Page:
There are many more cases today of Japanese encephalitis as a national response to the surprise virus outbreak gathers pace.
The number of suspected cases in Victoria has grown to eight, which includes two children, with six in hospital.
Encephalitis cases in South Australia now number nine with one fatality. All are being investigated whether they are the Japanese variant.
A Queensland woman in her 60s is in a critical condition in hospital after contracting the mosquito-borne disease while on a campervan trip.
Several other cases of encephalitis of unknown origin are being investigated..
NSW Health said it had one "highly probable" case from the NSW-Victoria border region in ICU in a stable condition.
Communities right around mainland Australia have been warned about the spreading danger.
More cases of the virus are expected to be confirmed in coming weeks.
Authorities have now confirmed outbreaks at 14 piggeries across South Australia, NSW,, Queensland and Victoria.
Japanese encephalitis was on Friday declared a communicable disease incident of national significance.
Australia's acting chief medical officer Dr Sonya Bennett said the unfolding situation required a national approach to coordinate health policy, interventions and public warnings.
Experts now believe the virus swept across Australia several weeks ago from the Torres Strait.
"The movement of infected mosquitoes or migratory waterbirds may have played a part in the virus' spread," government officials said.
Now it is in, it cannot be stopped.
The virus is primarily spread by mosquitoes.
It is not spread from pigs to people, or from pig to pig.
Pigs and horses are most at risk, the emerging cases of infections among humans are considered rare but can be fatal.
While the pig industry was braced for the arrival of African Swine Fever which has been subject to a major campaign to stop its spread from the north, Japanese encephalitis has come as a shock.
The pig industry is working with health authorities to trap mosquitoes and control outbreaks at those piggeries where the infection has already been confirmed.
Movement restrictions have also been applied to infected pig properties.
Authorities have so far decided large-scale culling of infected pig herds is unnecessary.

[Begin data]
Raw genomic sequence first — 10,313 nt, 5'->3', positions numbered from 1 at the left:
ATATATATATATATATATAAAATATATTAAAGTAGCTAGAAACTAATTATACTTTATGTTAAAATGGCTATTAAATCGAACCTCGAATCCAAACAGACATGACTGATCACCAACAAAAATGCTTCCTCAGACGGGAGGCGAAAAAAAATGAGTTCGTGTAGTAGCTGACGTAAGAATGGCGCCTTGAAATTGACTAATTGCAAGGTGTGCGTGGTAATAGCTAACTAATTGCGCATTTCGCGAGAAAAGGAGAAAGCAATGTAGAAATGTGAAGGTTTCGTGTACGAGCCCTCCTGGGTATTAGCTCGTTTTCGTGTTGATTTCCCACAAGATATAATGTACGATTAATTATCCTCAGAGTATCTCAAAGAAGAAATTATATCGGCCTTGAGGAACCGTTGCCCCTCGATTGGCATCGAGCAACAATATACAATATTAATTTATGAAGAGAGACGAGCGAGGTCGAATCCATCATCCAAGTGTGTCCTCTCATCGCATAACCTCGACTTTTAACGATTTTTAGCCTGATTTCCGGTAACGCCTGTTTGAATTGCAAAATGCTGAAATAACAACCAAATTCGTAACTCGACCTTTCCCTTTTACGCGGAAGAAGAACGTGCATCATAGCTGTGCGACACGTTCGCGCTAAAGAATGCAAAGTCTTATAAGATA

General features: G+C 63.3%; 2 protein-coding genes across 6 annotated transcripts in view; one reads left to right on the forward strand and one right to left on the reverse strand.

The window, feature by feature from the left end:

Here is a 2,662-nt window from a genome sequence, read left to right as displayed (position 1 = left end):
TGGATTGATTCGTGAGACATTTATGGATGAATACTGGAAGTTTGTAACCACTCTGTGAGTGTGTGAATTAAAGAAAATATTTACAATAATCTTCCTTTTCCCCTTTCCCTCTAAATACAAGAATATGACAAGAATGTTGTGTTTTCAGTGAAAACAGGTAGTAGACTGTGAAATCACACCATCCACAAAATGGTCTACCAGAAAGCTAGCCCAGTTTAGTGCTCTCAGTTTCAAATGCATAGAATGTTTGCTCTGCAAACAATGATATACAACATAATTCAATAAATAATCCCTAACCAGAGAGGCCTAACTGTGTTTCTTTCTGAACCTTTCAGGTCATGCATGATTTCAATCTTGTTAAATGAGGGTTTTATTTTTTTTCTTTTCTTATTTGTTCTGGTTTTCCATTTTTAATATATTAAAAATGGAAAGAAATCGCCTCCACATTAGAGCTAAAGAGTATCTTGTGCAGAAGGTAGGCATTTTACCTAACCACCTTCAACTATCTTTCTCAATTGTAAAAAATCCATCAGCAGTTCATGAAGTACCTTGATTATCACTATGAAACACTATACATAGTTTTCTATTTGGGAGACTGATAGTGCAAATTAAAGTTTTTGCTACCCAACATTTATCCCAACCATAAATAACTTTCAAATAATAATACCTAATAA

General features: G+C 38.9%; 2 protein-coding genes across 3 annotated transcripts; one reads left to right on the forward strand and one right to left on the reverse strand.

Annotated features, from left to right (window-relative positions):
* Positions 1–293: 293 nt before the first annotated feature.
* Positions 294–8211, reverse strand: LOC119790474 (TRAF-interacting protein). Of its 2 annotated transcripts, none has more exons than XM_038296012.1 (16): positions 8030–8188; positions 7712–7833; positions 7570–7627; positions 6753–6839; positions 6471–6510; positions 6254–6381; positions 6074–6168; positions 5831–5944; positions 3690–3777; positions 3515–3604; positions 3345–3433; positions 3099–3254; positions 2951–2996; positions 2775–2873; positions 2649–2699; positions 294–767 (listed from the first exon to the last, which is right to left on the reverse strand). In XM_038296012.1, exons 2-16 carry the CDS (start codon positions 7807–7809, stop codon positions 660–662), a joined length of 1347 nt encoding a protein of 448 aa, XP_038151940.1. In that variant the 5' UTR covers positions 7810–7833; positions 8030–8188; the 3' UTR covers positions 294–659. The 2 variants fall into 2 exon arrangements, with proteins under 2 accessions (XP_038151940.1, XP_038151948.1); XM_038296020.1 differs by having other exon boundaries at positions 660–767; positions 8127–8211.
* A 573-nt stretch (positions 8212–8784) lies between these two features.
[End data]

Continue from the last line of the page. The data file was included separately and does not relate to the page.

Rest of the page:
"Given the abundance of feral pigs (amplifying hosts) and waterbirds (natural reservoir hosts) in these areas it is not believed that culling infected pigs would serve any purpose," a spokesman for the Federal Agriculture Department said yesterday.
The virus, or JEV, is now considered endemic in Australia.
"Attention is being given to reducing mosquito numbers and preventing infection of pigs, horses and humans."
A national surveillance plan is being implemented which looks to identify and locate infected mosquitos, birds, pigs (including feral pigs), horses and humans.
Pig producers have been told to "be highly vigilant" for signs of the encephalitis and report unexpected abortions or stillbirths.
There is no risk to humans from eating infected animals.
It cannot be caught through eating pork or pig products. The disease is not transmitted from person to person.
A national working group of communicable disease, vaccine and arbovirus experts has been established to support the response, including mosquito surveillance and control measures and identification of those at direct risk, and for the rollout of vaccines.
There are no treatments for encephalitis but there are vaccines available to try and prevent infection.
Work is being done to ensure adequate supplies of the two vaccines used with JEV are readily available across Australia.
"The Government will work closely with the states and territories to support the distribution of vaccine doses to at-risk population groups," a government spokeswoman said.
"People working with pigs, even if they're only a backyard pet or a small herd, should take steps to control mosquitoes, as well as continuing to practice good biosecurity," the spokeswoman said.
The authorities have clearly identified piggery workers as a target for vaccines but messaging also includes "people who work with animals in Australia".
It is unlikely vaccination will become mandatory.
"The Australian Government's health and agriculture departments are working very closely with their state government counterparts to ensure a swift and coordinated response," the government spokesman said.
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Severe illness arising from JEV infection in humans is rare and most people will have no symptoms at all if infected.
However some may develop a serious illness such as encephalitis and experience symptoms including neck stiffness, severe headache and coma, and more rarely, permanent neurological complications or death.
Encephalitis is the most serious clinical consequence of JEV infection. Illness usually begins with symptoms such as sudden onset of fever, headache and vomiting.
"Anyone experiencing these symptoms, particularly if they've visited regions in eastern Australia or South Australia where there has been high mosquito activity, should seek urgent medical attention," government health authorities warn.
People have again been warned to try and prevent mosquito bites by using mosquito repellent containing picaridin, DEET or oil of lemon eucalyptus on all exposed skin and reapply every few hours.
Wear long, light coloured and loose-fitting clothing as well as covered footwear when outside. Ensure accommodation, including tents, are properly fitted with mosquito nettings or screens.
To report suspected JEV in pigs or other animals, contact your local veterinarian or call the national Emergency Animal Disease Watch Hotline on 1800 675 888.
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